Holmes Board of DD has new options for adult care

Holmes Board of DD has new options for adult care

Image Credit: Dave Mast

Changes are on the horizon at Holmes County Board of Developmental Disabilities, but one thing that won’t change is the organization’s commitment to providing the very best care, services and teaching available.

First announced six years ago, a change is in full swing at the Holmes County BDD.

According to Holmes BDD Superintendent Marianne Mader, “Adults with developmental disabilities who attend day services at the Holmesville location will see a change this summer. Because of Medicaid regulations, Holmes BDD can no longer be a provider of adult day services and adult transportation.”

To ensure vital services continue, Holmes BDD used a competitive Request for Proposal process to locate a provider to take their place. Holmes BDD announced GentleBrook has been selected to provide adult day services at the Holmes BDD facility in Holmesville. The transition will occur July 1.

GentleBrook, a not-for-profit organization founded in 1974 by Glen and Lois Yoder, provides a variety of programs and services for individuals with intellectual and/or developmental disabilities in both Stark and Coshocton counties. These services and supports include residential options, academies, adult day programs, vocational training and recreational programs. By focusing on potential and not limitations, GentleBrook helps each individual live a fulfilling life that is rich with opportunities.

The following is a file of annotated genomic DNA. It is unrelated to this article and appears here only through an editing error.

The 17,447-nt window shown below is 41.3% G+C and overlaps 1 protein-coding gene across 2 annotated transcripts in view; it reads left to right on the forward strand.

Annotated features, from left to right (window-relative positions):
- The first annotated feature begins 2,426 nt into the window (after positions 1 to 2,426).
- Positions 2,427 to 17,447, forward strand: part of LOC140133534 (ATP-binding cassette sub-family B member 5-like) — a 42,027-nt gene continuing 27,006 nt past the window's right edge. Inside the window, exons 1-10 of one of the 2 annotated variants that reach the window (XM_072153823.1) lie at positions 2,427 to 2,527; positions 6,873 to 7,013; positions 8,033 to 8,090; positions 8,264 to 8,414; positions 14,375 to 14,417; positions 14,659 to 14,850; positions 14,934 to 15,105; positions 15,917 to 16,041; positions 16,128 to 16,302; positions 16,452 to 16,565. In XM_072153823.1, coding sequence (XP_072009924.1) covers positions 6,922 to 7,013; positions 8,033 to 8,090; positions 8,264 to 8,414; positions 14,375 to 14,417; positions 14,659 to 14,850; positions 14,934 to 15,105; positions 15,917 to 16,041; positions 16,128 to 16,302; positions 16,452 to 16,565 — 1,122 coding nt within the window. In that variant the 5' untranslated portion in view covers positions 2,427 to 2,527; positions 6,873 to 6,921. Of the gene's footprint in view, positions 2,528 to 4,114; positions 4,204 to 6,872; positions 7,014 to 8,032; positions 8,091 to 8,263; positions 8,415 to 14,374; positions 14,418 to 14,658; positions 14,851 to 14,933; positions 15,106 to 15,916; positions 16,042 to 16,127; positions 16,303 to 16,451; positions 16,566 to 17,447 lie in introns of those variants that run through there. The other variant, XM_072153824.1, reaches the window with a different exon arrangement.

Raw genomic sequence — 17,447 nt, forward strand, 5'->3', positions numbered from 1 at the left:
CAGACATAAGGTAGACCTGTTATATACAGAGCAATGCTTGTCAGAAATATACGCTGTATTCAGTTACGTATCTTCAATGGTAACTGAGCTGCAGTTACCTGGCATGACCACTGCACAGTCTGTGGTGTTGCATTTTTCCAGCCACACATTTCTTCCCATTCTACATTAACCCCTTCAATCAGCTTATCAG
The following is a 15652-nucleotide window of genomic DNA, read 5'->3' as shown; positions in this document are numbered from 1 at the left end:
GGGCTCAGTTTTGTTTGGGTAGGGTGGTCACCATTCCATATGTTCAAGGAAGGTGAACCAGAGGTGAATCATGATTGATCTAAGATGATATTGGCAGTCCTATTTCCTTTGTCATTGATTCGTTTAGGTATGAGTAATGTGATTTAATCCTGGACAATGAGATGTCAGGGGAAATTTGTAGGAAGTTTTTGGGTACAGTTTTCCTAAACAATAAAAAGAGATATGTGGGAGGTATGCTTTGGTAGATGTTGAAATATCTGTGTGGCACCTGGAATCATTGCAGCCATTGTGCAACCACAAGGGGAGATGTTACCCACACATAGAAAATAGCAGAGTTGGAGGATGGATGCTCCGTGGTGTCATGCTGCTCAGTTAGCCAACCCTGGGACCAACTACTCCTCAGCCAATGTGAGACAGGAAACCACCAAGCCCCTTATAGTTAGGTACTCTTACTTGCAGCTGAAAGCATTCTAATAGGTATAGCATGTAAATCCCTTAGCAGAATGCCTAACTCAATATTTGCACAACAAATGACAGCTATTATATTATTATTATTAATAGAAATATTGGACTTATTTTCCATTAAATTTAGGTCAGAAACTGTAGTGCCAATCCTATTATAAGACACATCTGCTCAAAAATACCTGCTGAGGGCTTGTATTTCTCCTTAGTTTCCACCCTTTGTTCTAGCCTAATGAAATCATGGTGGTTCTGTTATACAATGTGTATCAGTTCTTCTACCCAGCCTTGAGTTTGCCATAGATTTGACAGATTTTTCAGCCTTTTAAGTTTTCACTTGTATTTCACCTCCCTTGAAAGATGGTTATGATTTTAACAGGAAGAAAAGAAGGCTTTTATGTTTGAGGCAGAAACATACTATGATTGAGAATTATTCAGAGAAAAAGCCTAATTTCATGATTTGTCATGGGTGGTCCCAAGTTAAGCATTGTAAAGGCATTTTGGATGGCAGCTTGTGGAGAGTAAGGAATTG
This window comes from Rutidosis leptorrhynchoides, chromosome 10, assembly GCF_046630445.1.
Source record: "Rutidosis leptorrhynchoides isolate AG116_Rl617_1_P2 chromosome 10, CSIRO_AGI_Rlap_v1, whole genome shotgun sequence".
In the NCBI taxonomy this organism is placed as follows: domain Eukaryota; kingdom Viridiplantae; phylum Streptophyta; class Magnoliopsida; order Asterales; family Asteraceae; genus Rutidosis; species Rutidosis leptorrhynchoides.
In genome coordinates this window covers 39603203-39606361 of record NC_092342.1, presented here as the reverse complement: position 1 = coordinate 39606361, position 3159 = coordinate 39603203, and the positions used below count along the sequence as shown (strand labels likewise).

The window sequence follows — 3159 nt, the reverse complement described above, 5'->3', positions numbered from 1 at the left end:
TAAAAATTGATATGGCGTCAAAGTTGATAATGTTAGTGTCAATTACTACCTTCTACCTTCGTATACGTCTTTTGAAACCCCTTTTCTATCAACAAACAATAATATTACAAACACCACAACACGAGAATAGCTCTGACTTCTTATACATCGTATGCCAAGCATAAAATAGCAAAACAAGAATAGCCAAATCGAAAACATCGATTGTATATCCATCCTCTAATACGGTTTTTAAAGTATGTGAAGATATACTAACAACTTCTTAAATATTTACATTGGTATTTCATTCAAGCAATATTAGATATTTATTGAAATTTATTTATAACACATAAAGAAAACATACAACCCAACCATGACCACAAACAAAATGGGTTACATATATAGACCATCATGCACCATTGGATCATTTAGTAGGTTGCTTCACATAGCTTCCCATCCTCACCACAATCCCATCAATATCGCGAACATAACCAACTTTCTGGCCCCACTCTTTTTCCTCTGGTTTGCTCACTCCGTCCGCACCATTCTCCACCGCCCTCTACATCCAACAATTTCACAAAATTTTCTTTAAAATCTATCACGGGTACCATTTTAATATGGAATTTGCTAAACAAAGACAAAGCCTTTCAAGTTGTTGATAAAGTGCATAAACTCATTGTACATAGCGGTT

Mader said with GentleBrook there will be three adult day services providers in Holmes County. Midwest Community Services in Millersburg provides adult day services for 22 Holmes County residents with developmental disabilities. Newly opened Sacred Ground in Berlin supports five individuals with developmental disabilities. GentleBrook will become Holmes County’s largest provider of adult services with more than 50 individuals served in Holmesville.

All these agencies are certified by the Ohio Department of Developmental Disabilities, according to Mader.

“This means they abide by many rules including reporting abuse and neglect, completing staff criminal background checks and comprehensive training, and ensuring often challenging behavioral and medical issues are handled appropriately,” Mader said.

Even with this change, Holmes BDD maintains important roles serving adults.

Mader said, “Holmes BDD investigates incidents of abuse and neglect, develops an Individual Service Plan for each person served, coordinates needed services, and ensures required services are provided. Perhaps Holmes BDD’s most important role remains providing sufficient funding so each adult who needs to attend an adult day program can attend a certified program.”

For more information about Holmes BDD and its services, visit www.holmesdd.org or call 330-674-8045.

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